As members of the Canadian Armed Forces travel to Poland to help refugees fleeing the Russian invasion, Ukrainians in Canada thank Poland for its continued support.
Members of the Ukrainian community brought gifts and official letters to the Polish Embassy in Ottawa on Thursday as a thank you. They carried signs and sang songs alongside Polish dignitaries, including charge d’affaires Krzysztof Lewandowski.
“It was an absolutely unique opportunity to meet representatives of Ukrainian associations, organizations and the Ukrainian community here,” he said.
Poland’s common border with Ukraine has become a key route for supplies entering the country and people leaving it. More than half of the approximately 3 million Ukrainian refugees have fled to Poland. Thusday, from Canada Defense Minister Anita Anand said members of the armed forces would be deployed to Poland to help Ukrainians fleeing the war.
Anand has authorized up to 150 soldiers to join the mission, but only around 100 will be deployed at this time. They will assist in the processing of refugees and provide medical support services.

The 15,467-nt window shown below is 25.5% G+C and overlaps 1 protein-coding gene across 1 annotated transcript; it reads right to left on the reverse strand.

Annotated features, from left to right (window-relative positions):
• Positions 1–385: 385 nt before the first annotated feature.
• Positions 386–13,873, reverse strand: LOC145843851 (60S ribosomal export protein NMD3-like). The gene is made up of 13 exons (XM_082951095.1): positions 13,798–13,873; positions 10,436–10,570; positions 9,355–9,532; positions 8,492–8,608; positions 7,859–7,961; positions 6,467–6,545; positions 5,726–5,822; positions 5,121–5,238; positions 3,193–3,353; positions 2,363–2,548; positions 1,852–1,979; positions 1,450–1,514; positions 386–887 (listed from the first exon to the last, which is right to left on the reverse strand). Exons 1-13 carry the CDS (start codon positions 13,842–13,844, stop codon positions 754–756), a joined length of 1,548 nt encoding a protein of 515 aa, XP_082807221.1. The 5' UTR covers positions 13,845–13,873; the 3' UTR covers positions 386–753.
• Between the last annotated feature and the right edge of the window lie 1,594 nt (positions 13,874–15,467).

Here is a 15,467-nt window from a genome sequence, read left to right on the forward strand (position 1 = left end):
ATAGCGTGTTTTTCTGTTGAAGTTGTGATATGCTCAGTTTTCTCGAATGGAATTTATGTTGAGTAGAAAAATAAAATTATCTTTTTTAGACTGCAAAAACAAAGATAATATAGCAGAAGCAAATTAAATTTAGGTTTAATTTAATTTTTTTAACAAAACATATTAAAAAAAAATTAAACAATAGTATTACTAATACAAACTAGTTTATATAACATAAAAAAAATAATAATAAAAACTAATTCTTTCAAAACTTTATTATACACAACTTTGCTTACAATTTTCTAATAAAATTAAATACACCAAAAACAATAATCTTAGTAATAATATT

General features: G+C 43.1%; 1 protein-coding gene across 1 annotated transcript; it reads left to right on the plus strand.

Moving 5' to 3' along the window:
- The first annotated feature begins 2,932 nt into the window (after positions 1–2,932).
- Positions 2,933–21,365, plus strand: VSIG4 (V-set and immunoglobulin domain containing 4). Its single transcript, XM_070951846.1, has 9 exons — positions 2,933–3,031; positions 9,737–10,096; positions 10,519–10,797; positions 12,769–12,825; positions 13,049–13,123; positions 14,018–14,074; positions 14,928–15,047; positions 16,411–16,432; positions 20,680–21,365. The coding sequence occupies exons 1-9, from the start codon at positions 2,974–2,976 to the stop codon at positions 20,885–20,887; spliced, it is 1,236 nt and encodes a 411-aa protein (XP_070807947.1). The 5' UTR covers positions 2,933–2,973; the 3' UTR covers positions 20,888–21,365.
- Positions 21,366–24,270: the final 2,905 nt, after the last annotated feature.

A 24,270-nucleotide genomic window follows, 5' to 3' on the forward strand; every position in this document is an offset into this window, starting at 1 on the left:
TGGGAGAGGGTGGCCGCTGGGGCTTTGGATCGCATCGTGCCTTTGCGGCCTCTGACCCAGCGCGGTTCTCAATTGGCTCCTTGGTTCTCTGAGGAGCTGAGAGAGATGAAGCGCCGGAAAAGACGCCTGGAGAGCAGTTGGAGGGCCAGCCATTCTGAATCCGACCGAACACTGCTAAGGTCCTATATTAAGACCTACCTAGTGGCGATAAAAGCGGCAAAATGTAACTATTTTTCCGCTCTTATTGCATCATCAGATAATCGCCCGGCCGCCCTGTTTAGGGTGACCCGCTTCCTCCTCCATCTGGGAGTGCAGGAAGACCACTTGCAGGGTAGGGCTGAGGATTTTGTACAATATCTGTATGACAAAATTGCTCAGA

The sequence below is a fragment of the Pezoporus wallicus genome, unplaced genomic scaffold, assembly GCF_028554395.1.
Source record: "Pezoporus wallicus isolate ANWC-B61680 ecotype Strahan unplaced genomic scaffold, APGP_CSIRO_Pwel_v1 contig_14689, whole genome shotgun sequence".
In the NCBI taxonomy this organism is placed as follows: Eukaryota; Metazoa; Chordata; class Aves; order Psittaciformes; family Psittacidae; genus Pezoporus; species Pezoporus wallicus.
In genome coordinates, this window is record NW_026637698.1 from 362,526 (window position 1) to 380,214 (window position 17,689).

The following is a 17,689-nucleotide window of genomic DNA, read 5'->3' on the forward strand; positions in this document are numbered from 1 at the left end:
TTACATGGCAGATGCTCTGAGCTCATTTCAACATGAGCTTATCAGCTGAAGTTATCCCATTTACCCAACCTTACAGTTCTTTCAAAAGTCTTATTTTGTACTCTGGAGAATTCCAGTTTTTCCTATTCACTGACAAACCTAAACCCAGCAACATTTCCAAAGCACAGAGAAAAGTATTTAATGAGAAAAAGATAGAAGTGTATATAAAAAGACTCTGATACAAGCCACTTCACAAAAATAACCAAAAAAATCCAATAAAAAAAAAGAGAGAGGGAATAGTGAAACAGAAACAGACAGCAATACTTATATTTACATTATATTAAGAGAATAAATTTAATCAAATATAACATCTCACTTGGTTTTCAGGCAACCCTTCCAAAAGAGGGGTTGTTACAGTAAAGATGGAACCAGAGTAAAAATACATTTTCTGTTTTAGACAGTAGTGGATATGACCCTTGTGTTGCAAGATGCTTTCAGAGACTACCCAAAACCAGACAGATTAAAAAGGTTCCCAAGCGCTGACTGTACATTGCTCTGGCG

Nykolai Bilaniuk, a member of the local Ukrainian community, said Ukraine could only defend itself with the support of other countries.
“Poland has been one of the main helpers helping Ukraine,” he said.
Krakow – the country’s second-largest city with 800,000 people – morphed into a city of nearly a million people within weeks after the arrival of some 150,000 displaced Ukrainians, leading the government Poles to ask for help in coping with the influx of refugees.
“We welcome these people, we try to give them a good future. They are welcome and we will always meet their needs and them,” Lewandowski said.
“Poland has always supported Ukraine, its freedom of choice for its future.”
Bilaniuk said Ukraine is trying to be part of the Western world and Poland is a champion of this cause.
“Poland is the country that has done more than any other, in terms of logistics and welcoming refugees,” he said.
“So it’s totally crucial for Ukraine’s survival at this point, and we as a community wanted to show our gratitude to Poland.”